Description
Pruritus is a sensation that causes the desire or reflex to scratch. Pruritus has resisted many attempts to classify it as any one type of sensory experience. Modern science has shown that Pruritus has many similarities to pain, and while both are unpleasant sensory experiences, their behavioral response patterns are different. Pain creates a withdrawal reflex, whereas Pruritus leads to a scratch reflex.
Description
An infantile spasm (IS), also known as West Syndrome, is a specific type of seizure seen in an epilepsy syndrome of infancy and childhood. West Syndrome is characterized by infantile spasms, developmental regression, and a specific pattern on electroencephalography (EEG) testing called hypsarrhythmia (chaotic brain waves). The onset of infantile spasms is usually in the first year of life, typically between 4-8 months. The seizures primarily consist of a sudden bending forward of the body with stiffening of the arms and legs; some children arch their backs as they extend their arms and legs. The condition is usually observed in 2% of childhood epilepsies and 25% of epilepsies that start in the first year of life.
Description
Pruritus is a sensation that causes the desire or reflex to scratch. Pruritus has resisted many attempts to classify it as any one type of sensory experience. Modern science has shown that Pruritus has many similarities to pain, and while both are unpleasant sensory experiences, their behavioral response patterns are different. Pain creates a withdrawal reflex, whereas Pruritus leads to a scratch reflex.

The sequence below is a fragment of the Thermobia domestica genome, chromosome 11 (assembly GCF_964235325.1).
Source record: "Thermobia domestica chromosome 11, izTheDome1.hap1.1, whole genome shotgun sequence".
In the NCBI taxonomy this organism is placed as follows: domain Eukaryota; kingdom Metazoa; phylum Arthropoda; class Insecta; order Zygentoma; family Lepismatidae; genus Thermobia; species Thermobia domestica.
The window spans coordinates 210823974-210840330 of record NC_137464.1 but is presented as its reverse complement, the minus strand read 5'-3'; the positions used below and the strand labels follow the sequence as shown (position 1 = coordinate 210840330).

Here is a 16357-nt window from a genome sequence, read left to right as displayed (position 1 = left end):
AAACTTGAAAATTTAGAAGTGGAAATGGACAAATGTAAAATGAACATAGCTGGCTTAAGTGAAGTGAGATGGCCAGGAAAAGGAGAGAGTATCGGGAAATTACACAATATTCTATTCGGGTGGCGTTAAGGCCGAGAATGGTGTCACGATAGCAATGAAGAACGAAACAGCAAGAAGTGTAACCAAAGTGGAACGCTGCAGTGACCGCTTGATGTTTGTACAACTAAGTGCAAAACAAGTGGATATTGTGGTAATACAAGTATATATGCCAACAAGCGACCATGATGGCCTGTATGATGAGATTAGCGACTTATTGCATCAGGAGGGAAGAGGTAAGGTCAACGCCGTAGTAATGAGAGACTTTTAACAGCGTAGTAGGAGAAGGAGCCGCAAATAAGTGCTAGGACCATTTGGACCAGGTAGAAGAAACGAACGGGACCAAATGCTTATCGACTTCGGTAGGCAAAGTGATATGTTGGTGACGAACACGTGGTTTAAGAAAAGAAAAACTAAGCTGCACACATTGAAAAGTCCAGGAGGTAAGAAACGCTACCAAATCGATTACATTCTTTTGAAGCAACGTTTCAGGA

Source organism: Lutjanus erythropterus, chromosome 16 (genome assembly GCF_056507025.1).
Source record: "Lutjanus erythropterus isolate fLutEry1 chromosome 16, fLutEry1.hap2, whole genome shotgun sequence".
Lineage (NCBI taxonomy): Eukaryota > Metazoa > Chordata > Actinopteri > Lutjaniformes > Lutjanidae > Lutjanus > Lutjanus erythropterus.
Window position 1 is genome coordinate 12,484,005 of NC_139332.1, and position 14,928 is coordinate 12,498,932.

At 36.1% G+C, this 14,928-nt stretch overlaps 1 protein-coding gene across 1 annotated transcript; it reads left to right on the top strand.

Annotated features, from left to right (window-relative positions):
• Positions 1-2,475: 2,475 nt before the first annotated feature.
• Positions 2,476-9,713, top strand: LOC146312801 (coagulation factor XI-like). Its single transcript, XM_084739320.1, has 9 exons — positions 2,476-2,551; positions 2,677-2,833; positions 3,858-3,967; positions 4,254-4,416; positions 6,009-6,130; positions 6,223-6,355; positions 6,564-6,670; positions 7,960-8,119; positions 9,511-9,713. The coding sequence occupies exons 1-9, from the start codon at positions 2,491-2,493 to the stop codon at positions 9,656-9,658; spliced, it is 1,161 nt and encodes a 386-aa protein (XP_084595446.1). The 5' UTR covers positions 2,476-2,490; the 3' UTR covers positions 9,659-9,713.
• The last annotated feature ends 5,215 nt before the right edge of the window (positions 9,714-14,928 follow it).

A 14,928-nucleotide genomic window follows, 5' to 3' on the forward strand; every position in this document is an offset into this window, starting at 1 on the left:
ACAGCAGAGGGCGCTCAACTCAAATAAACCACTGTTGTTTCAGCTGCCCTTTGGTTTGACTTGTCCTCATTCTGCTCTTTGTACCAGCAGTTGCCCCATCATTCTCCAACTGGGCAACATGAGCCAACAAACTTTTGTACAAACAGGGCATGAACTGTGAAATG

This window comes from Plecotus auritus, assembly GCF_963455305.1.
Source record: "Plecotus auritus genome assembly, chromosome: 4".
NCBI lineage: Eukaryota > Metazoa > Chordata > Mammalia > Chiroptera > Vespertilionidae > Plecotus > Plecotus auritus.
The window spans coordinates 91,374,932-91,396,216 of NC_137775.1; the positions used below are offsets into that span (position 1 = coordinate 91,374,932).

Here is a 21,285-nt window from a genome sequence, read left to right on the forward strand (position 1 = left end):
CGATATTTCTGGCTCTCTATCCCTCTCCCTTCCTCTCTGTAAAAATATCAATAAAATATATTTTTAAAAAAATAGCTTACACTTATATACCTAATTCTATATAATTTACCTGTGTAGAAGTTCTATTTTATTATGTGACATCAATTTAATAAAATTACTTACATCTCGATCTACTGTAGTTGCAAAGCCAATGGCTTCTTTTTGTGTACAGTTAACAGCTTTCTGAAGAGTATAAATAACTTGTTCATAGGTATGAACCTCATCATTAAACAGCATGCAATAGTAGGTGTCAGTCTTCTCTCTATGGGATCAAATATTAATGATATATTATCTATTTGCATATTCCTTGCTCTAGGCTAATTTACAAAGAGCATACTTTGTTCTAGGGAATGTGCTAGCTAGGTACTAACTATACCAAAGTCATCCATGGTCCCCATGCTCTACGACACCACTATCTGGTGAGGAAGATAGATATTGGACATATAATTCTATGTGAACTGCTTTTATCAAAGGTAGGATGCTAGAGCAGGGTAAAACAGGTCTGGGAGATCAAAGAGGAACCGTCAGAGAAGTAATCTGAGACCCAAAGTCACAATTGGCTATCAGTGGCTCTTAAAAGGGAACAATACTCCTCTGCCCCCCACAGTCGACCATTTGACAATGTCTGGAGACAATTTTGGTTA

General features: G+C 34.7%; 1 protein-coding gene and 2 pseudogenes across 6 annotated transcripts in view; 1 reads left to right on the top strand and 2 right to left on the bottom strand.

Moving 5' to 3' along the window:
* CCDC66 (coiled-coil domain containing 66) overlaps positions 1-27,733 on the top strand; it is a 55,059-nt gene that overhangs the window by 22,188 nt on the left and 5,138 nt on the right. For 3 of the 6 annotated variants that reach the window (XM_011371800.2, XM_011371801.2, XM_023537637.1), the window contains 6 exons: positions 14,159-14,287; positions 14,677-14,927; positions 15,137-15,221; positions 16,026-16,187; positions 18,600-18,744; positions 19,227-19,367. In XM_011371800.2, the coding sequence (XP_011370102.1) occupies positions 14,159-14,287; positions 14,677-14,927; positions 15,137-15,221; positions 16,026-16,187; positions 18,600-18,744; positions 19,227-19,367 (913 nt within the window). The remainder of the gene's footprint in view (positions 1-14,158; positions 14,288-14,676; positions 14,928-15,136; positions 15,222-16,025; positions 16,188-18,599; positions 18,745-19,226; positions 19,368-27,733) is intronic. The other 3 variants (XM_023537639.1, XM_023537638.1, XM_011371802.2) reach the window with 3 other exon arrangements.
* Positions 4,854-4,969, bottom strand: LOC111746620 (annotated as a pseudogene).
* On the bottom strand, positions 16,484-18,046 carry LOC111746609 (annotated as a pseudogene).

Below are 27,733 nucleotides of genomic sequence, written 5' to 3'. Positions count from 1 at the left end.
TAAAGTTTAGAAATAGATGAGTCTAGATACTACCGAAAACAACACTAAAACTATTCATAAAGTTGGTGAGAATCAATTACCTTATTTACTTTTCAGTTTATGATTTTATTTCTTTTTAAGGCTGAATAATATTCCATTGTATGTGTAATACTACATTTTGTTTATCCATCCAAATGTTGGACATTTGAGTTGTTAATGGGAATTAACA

Description
An infantile spasm (IS), also known as West Syndrome, is a specific type of seizure seen in an epilepsy syndrome of infancy and childhood. West Syndrome is characterized by infantile spasms, developmental regression, and a specific pattern on electroencephalography (EEG) testing called hypsarrhythmia (chaotic brain waves). The onset of infantile spasms is usually in the first year of life, typically between 4-8 months. The seizures primarily consist of a sudden bending forward of the body with stiffening of the arms and legs; some children arch their backs as they extend their arms and legs. The condition is usually observed in 2% of childhood epilepsies and 25% of epilepsies that start in the first year of life.
Description
Pruritus is a sensation that causes the desire or reflex to scratch. Pruritus has resisted many attempts to classify it as any one type of sensory experience. Modern science has shown that Pruritus has many similarities to pain, and while both are unpleasant sensory experiences, their behavioral response patterns are different. Pain creates a withdrawal reflex, whereas Pruritus leads to a scratch reflex.